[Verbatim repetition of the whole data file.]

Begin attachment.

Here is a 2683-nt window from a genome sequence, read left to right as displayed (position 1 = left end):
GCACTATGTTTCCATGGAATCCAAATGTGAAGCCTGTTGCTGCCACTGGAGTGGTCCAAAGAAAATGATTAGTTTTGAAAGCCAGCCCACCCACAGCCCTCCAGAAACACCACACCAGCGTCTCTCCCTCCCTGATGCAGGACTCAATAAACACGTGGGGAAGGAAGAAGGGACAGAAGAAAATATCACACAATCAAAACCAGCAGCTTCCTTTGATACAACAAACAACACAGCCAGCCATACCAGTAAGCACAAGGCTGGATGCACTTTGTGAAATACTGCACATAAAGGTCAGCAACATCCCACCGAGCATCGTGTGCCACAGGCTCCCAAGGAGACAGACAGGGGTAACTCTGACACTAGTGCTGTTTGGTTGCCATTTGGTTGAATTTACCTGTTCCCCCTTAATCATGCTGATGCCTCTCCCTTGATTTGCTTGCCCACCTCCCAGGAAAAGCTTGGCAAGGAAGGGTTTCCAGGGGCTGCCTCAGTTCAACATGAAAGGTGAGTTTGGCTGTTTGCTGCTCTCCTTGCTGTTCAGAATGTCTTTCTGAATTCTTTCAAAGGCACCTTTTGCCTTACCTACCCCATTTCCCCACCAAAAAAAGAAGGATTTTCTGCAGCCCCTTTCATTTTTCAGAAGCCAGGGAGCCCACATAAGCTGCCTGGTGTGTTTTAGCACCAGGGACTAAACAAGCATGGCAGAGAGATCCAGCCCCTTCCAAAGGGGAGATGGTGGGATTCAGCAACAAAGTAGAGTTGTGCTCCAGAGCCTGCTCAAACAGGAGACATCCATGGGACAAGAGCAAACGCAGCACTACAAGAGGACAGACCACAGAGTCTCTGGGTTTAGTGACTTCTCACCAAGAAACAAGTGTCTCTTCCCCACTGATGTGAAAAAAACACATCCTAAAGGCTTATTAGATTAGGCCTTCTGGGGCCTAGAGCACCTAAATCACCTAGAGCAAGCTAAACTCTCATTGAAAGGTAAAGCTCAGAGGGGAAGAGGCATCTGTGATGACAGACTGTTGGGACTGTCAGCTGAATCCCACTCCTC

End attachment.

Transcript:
Here is a 2683-nt window from a genome sequence, read left to right as displayed (position 1 = left end):
GCACTATGTTTCCATGGAATCCAAATGTGAAGCCTGTTGCTGCCACTGGAGTGGTCCAAAGAAAATGATTAGTTTTGAAAGCCAGCCCACCCACAGCCCTCCAGAAACACCACACCAGCGTCTCTCCCTCCCTGATGCAGGACTCAATAAACACGTGGGGAAGGAAGAAGGGACAGAAGAAAATATCACACAATCAAAACCAGCAGCTTCCTTTGATACAACAAACAACACAGCCAGCCATACCAGTAAGCACAAGGCTGGATGCACTTTGTGAAATACTGCACATAAAGGTCAGCAACATCCCACCGAGCATCGTGTGCCACAGGCTCCCAAGGAGACAGACAGGGGTAACTCTGACACTAGTGCTGTTTGGTTGCCATTTGGTTGAATTTACCTGTTCCCCCTTAATCATGCTGATGCCTCTCCCTTGATTTGCTTGCCCACCTCCCAGGAAAAGCTTGGCAAGGAAGGGTTTCCAGGGGCTGCCTCAGTTCAACATGAAAGGTGAGTTTGGCTGTTTGCTGCTCTCCTTGCTGTTCAGAATGTCTTTCTGAATTCTTTCAAAGGCACCTTTTGCCTTACCTACCCCATTTCCCCACCAAAAAAAGAAGGATTTTCTGCAGCCCCTTTCATTTTTCAGAAGCCAGGGAGCCCACATAAGCTGCCTGGTGTGTTTTAGCACCAGGGACTAAACAAGCATGGCAGAGAGATCCAGCCCCTTCCAAAGGGGAGATGGTGGGATTCAGCAACAAAGTAGAGTTGTGCTCCAGAGCCTGCTCAAACAGGAGACATCCATGGGACAAGAGCAAACGCAGCACTACAAGAGGACAGACCACAGAGTCTCTGGGTTTAGTGACTTCTCACCAAGAAACAAGTGTCTCTTCCCCACTGATGTGAAAAAAACACATCCTAAAGGCTTATTAGATTAGGCCTTCTGGGGCCTAGAGCACCTAAATCACCTAGAGCAAGCTAAACTCTCATTGAAAGGTAAAGCTCAGAGGGGAAGAGGCATCTGTGATGACAGACTGTTGGGACTGTCAGCTGAATCCCACTCCTC